Geta Brătescu, 'Game of Forms', 2018 © Transport for London

What started as a way to re-engage vacant, unused spaces on the underground, such as intermittent projects on the empty platform at Gloucester Road station, has today become an internationally acclaimed art programme. For the 150th anniversary of the Tube in 2013, a new direction was adopted towards permanent works when British artist Mark Wallinger created Labyrinth (2013). “That was another de-centred approach to a permanent artwork I suppose,” asserts Pinfield. “There’s 270 works in every single station and they are staying there. It captures a moment in time because if we build any more stations obviously they wont have one.”

Labyrinth is the perfect example of how a series of public art interventions has captivated Londoners and tourists alike, so much so that they purposefully seek them out. “It’s an incredibly successful work because people who have hunted them down tweet us every weekend. They have their own clubs. That’s a beautiful sense of ownership,” says Pinfield. The public even get in touch if a work has been tampered with. “They’ll tell us if someone has stuck a sticker on one. It shows that people really care and what it means to those communities.”

Mark Wallinger, 'Labyrinth', Northolt station, 2013. Commissioned by Art on the Underground © Thierry Bal

This “sense of ownership” that the public feel towards the art throughout the Tube network became paramount when the Sir Eduardo Paolozzi mosaics – all 950 square metres of them – at Tottenham Court Road had to be partially removed for the station’s £400 million refurbishment. There was public outrage when it was believed that the mosaics were being destroyed and an online petition was signed by more than 8,000 people calling for them to remain. “There was a perception that everything was lost and to me the outpouring shows how much people care and how important it is for us to communicate in TfL these sorts of aspects to the public. I could imagine at some point in the future there will be challenges of works we’ve created.”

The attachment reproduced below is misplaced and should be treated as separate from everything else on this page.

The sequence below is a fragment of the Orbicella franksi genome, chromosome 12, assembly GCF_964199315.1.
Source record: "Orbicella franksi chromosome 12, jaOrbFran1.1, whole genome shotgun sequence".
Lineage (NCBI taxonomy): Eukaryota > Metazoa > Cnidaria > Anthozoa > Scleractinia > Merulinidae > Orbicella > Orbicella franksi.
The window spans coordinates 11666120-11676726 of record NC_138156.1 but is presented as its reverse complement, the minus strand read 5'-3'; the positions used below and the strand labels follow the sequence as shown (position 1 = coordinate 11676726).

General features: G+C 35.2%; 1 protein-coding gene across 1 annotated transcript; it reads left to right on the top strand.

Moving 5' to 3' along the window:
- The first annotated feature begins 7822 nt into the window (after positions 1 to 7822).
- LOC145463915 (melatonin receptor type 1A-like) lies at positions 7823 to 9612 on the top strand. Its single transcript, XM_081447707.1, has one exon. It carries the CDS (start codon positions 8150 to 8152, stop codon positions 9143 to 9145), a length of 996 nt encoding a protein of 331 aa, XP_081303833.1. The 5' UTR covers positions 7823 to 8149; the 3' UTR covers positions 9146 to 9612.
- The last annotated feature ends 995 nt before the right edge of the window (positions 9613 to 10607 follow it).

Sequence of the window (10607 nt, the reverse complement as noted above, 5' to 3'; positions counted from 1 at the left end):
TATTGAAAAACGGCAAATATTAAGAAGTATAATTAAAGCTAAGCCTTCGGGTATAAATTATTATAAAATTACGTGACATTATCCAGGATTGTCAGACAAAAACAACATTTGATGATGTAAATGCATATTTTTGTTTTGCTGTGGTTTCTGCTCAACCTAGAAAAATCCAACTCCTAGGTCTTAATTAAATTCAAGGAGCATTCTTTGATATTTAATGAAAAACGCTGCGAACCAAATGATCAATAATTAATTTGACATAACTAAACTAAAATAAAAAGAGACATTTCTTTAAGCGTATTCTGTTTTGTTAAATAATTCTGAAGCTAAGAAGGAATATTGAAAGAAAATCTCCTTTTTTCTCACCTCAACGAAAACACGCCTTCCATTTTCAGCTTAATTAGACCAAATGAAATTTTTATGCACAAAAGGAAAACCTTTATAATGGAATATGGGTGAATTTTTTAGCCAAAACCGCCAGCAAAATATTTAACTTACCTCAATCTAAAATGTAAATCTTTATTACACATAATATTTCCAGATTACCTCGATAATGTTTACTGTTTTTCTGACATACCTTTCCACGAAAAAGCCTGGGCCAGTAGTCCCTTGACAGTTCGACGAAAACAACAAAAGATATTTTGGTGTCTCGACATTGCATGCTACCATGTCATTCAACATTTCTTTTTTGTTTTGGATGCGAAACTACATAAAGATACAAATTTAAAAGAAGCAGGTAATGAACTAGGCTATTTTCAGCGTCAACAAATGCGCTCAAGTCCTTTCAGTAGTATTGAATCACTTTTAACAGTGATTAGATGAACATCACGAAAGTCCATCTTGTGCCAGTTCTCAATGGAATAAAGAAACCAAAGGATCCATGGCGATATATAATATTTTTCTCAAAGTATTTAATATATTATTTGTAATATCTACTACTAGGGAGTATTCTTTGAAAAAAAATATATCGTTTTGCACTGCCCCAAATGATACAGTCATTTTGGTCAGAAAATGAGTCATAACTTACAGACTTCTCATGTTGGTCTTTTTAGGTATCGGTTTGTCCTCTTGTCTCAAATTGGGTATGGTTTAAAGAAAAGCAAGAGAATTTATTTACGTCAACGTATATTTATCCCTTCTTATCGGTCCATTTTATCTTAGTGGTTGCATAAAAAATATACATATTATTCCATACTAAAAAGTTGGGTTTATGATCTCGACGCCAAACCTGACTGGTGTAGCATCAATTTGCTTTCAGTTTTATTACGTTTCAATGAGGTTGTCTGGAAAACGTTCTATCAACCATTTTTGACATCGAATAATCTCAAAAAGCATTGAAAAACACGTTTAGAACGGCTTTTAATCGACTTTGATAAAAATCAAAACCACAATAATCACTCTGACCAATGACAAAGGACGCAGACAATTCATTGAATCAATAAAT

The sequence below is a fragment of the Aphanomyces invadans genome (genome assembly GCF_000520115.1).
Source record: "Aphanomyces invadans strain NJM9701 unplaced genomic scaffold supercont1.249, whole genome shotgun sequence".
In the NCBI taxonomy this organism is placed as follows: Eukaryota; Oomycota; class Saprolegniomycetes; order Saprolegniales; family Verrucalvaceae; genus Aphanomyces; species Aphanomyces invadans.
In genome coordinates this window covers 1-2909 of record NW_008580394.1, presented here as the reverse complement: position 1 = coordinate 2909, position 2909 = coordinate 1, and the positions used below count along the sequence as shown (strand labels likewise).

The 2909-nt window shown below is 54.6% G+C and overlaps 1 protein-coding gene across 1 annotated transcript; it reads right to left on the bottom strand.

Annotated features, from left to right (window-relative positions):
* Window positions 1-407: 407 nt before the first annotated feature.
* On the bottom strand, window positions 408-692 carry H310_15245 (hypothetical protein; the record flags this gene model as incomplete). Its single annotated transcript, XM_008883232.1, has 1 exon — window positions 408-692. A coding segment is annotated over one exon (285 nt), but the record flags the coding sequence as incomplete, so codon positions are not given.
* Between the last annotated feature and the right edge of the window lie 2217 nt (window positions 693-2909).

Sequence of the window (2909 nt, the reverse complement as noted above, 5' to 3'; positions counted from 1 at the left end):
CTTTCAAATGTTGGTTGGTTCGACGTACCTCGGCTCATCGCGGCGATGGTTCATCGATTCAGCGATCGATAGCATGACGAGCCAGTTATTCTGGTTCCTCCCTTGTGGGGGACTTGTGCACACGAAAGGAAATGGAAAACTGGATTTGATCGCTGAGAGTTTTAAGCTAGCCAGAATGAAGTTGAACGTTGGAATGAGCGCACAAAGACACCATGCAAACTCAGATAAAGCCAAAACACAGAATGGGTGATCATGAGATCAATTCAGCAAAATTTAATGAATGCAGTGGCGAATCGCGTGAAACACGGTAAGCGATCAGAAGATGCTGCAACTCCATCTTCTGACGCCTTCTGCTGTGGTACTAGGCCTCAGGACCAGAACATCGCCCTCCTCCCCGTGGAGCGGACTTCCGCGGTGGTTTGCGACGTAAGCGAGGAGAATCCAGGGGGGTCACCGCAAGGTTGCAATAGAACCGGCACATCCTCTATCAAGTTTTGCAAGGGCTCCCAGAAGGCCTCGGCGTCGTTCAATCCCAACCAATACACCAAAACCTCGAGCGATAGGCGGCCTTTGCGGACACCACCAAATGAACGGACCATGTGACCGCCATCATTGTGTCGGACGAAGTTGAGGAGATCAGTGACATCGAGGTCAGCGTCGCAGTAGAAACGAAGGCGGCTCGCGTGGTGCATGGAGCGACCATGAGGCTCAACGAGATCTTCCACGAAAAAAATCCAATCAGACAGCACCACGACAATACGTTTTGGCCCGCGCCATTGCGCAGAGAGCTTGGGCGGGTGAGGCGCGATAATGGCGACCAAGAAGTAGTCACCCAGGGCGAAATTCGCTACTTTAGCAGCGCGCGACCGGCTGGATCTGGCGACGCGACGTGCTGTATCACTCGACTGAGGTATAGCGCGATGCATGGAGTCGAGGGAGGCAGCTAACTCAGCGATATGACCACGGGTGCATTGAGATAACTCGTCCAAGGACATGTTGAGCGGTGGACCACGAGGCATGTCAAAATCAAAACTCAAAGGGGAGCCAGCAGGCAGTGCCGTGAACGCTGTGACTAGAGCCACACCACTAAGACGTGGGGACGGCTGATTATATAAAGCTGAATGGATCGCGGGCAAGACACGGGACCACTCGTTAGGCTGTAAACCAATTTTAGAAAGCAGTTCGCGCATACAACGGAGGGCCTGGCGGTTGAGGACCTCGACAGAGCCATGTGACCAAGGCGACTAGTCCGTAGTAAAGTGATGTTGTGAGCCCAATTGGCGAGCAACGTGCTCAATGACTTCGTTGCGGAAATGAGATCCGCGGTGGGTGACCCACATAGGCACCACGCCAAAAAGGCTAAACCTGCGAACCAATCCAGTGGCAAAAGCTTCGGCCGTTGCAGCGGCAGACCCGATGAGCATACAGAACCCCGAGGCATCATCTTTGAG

Paolozzi restoration at Tottenham Court Road station, 2016 © Transport for London

Pinfield reassuringly addresses this by saying all the right people were involved from the beginning, including the Paolozzi Foundation and Daniel F Herrmann of Whitechapel Art Gallery, who curated the gallery’s retrospective of the innovative Scottish pop artist in 2017.

Although works such as Paolozzi’s mosaics were intended to be permanent (only 5% of the tiles were actually moved), modernisation and development of the Tube service means that preservation of future commissions and their adaptability is a consideration. “I think any responsible curator when they are working with artists needs to understand that this is an underground network and it’s not going to stay completely static,” says Pinfield.

Paolozzi mosaics at Tottenham Court Road station © Transport for London

When the next challenging scenario will be is of course unknown, but the underlying respect and consistency to the approach to commissioned works means that TfL’s heritage of working with artists is preserved. “Because you’ll see the relationship of working with artists goes back before 2000 with Sir Jacob Epstein, Henry Moore and Eric Gill at 55 Broadway (London Underground’s headquarters above St James’s Park station). There is an amazing legacy and it’s about protecting it beyond our existence. What there isn’t, which would be an interesting model, is that in every modernisation process there is the assumption at the outset that there will be a piece of art. That would be fun.”

Whether you’ve collected every map since Gary Hume’s first one in 2004 or are transfixed by the complex patterns in Jacqueline Poncelet’s Wrapper (2012) at Edgware Road station every morning on your way to work, Art on the Underground has mapped out a dynamic and unique array of artworks for our daily pleasure.

“There is something you can look out for that is new, different, interesting, engaging and beautiful,” explains Pinfield. “We have to be of the moment, and that is what will make what we’re doing interesting to people in 50 years time. London Underground has always been avant garde in that way, which is what is so exciting about it.”

Heather Phillipson’s myname is lettie eggsyrub will be at Gloucester Road station from 7 June 2018.